Howard Joseph Schmahl's community celebrated his birthday by holding a drive-by in accordance with the social distancing guidelines
World War II came to an end officially on September 2, after it started in 1939 and ended in 1945. It has been 75 years since it ended and it is considered to be one of the deadliest wars in history with over 50,000,000 lives lost. The war also brought an end to Nazi rule in Germany. Devastation followed the war but the brave soldiers helped preserve freedom and democracy in the world. Today less than 3 percent of WWII veterans who fought and managed to survive the war, are still alive today. Among them is Howard Joseph Schmahl who just turned 95.
Schmahl was a former Signalman 3rd Class and was well-known as Mr. Bud. "When I was 17 I decided I wanted to go in the Navy," he told First Coast News. He was sent off to Normandy for D-day when he was still a teenager. His job as part of the US Navy was to lower the ramp on the Higgins boat and push forward soldiers onto Omaha Beach. He was to remain on the boat and run load after load to the beach. At least that was the plan for him. Unfortunately, his boat was damaged. "The beach was a disaster," Schmahl recalled. "I don't like to talk about it."
After the boat gave out, Schmahl had to get out and join the troops himself. In the second wave, he had to run onto Omaha Beach without guns or weapons of any kind. Thinking back about his time in the war, Schmahl can't help but choke up. Other than miraculously not being hit by German machine guns, which he says, "I was lucky," he could not seem to forget the sacrifice the soldiers made during the war. As his eyes well up with tears, he remembers the carnage and acknowledges how the heart-wrenching scenes from Saving Private Ryan and The Longest Day were portrayed accurately.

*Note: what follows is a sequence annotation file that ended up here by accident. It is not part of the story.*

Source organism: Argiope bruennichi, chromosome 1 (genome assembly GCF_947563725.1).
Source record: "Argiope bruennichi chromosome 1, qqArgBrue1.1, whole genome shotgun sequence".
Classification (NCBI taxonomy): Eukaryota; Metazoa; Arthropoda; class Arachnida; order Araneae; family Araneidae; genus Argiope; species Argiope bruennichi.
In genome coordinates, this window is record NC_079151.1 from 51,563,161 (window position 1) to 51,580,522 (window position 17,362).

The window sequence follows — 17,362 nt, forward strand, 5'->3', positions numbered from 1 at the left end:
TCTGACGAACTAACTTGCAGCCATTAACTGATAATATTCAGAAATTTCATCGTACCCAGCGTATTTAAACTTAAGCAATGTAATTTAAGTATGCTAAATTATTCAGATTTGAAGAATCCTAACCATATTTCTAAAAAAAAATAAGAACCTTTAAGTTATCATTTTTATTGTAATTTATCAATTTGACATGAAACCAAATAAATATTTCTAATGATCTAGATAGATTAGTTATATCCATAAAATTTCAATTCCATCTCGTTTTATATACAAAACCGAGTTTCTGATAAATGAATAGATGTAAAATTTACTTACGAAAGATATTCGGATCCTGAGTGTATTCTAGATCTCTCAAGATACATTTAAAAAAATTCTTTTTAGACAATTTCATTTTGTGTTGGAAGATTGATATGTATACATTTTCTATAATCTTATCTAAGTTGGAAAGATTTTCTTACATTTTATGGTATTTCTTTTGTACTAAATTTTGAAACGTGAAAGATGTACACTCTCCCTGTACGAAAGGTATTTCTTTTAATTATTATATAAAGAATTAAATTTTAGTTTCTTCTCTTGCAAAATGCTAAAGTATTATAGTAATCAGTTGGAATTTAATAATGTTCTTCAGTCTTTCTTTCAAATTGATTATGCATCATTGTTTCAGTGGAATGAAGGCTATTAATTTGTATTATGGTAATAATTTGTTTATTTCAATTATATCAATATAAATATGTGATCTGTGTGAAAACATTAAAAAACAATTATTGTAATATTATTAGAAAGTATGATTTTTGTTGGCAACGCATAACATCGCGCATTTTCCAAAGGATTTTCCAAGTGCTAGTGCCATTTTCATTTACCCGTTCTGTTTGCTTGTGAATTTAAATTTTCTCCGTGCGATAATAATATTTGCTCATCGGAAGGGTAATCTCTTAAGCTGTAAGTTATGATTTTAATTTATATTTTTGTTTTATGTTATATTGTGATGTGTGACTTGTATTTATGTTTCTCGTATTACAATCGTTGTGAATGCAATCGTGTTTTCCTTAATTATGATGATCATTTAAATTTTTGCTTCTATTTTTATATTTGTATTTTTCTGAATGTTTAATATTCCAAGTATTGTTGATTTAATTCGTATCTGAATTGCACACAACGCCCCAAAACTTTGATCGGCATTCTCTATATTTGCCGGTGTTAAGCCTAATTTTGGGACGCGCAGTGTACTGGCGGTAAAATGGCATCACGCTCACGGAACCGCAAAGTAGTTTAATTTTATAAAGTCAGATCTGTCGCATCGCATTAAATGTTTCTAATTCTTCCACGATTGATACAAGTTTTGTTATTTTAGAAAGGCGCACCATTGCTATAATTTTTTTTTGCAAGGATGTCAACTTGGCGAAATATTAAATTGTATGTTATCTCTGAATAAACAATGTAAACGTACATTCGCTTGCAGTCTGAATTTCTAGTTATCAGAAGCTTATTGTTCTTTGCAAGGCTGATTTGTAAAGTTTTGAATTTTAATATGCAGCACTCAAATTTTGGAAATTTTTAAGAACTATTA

He urged people to go visit the soldiers who gave their lives for the sake of their country during the war, and there were more than 2,000 American soldiers who died. He wants people to see the white crosses of Normandy in the cemetery. But Schmahl managed to survive the war, and now almost eight decades later, he is celebrating his 95th birthday. He did not think people would show up to celebrate his birthday. But the residents of Orange Park, friends, family, and other well-wishers turned up to wish the veteran a very happy birthday, in accordance with the social distancing guidelines.
A couple of dozen cars, including those of the deputies from the Clay County Sheriff's Office, honked and waved in a drive-by birthday parade for Mr. Bud. His family was also present and said of the veteran, "He's a saint," and always humble.
Across the country, people have been holding drive-by parades for surviving veterans, thanking them for their service. CBS Local reported that the American Legion Auxiliary held a drive-by parade at two nursing homes in Cleburne, Texas. "The American Legion Auxiliary has been serving for over 100 years now, our veterans, and our military and our communities and we love our veterans," said Marty Peters. "And we hope that this conveys that to them even though we can’t give them a hug."
In Chicago, Robert Larson, a World War II veteran who served in the U.S. Navy said about the signing of the instrument of surrender, "A heavy burden had been lifted from my life. I knew that my future now was going to be not Navy, but whatever I was going to choose" He added, "It meant everything in the world." Another WWII veteran, John Faust, said, "We had a job to do and we just did it. And hoped we could survive. It's a great country regardless of all the small problems. I call them small problems that occur from time to time." Faust added, "I enjoy living in this country. I would fight for it today if I had to."